Date Thesis Awarded
Honors Thesis -- Open Access
Bachelors of Arts (BA)
The COVID-19 pandemic has dramatically disrupted the United States labor market, and many commentators have interpreted the ongoing labor dynamics as evidence of a "Great Resignation", emphasizing workers' dissatisfaction with their employment situation as a significant instigator of labor market uncertainty. In this paper, I develop an indexed "lousiness" score for a given occupation based on occupational survey data. I then track the rebound in employment and labor force participation in the wake of the COVID-19 pandemic for workers within "lousy" and "non-lousy" occupations, revealing a sizable gap between their respective rates of return throughout 2020 and 2021. I then use industry-level data from the Job Openings and Labor Turnover Survey to calculate aggregated hiring and quit rates over time, revealing a larger increase in employee-initiated churn rates for industries with a high concentration of "lousy" occupations since the summer of 2020. This supports the perception that employee concerns about flexibility, safe working conditions, and emotional stress are affecting their employment choices and labor force participation rates to a greater degree than before COVID-19.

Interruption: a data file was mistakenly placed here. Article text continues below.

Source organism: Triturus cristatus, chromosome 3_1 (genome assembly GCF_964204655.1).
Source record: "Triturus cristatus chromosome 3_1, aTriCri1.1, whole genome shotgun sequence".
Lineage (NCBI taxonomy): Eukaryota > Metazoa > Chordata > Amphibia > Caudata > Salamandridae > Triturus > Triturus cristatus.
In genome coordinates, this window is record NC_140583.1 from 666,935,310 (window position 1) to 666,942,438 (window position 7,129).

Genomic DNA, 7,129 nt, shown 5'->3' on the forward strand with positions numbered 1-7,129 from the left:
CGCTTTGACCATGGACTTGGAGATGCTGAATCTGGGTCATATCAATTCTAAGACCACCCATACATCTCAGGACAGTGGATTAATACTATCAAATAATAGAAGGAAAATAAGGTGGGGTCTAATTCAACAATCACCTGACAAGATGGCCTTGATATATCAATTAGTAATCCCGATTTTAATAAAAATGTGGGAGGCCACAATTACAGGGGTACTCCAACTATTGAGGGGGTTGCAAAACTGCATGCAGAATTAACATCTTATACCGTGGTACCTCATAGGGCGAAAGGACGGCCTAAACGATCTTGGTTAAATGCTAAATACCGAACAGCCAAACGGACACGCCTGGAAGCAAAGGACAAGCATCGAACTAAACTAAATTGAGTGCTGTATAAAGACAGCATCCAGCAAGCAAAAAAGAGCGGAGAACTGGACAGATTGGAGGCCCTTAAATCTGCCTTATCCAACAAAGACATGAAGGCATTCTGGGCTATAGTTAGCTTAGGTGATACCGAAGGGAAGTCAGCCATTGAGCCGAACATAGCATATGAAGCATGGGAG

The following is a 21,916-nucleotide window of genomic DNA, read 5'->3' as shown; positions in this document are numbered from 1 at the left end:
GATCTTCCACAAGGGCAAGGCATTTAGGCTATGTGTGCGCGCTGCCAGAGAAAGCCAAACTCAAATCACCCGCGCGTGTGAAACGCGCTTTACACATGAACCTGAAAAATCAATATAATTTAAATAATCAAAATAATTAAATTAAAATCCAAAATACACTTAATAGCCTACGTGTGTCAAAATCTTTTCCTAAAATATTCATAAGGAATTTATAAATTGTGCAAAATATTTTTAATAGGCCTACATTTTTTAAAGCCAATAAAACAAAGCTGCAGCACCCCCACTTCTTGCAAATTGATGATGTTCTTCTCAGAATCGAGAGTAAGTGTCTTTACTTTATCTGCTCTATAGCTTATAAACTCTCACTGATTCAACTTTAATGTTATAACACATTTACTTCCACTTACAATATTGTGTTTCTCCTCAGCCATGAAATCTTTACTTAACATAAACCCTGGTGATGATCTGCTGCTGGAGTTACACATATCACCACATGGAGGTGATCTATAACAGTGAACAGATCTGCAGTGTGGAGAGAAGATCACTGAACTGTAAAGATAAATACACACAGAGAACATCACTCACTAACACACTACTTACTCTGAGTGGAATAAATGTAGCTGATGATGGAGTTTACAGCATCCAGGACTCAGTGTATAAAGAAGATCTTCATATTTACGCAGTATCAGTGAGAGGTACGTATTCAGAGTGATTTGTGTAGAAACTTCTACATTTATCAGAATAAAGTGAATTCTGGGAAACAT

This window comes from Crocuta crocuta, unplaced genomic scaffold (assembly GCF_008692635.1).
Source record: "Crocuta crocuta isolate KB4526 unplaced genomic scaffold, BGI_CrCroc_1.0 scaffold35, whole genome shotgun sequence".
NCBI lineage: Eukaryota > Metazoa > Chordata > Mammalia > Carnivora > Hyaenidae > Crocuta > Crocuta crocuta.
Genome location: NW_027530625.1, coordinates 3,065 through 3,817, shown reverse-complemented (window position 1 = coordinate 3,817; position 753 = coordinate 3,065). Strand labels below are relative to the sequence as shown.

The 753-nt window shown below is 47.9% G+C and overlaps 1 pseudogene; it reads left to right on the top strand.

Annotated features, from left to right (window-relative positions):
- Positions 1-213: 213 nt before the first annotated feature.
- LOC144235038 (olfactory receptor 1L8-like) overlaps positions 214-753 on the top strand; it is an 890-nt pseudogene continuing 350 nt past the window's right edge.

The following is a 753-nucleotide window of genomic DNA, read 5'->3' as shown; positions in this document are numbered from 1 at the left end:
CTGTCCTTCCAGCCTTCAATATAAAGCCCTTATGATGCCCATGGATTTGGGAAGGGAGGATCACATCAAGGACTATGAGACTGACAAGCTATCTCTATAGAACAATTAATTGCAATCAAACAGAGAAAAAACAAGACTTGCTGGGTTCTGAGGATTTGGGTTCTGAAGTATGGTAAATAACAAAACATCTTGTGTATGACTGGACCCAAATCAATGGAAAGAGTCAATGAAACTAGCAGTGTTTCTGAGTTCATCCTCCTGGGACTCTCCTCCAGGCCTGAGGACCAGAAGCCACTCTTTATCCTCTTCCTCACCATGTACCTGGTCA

Merone, Wm. Brennan, "Examining Labor Market Recovery During the COVID-19 Pandemic Using Occupational Lousiness Indicators" (2022). Undergraduate Honors Theses. William & Mary. Paper 1821.
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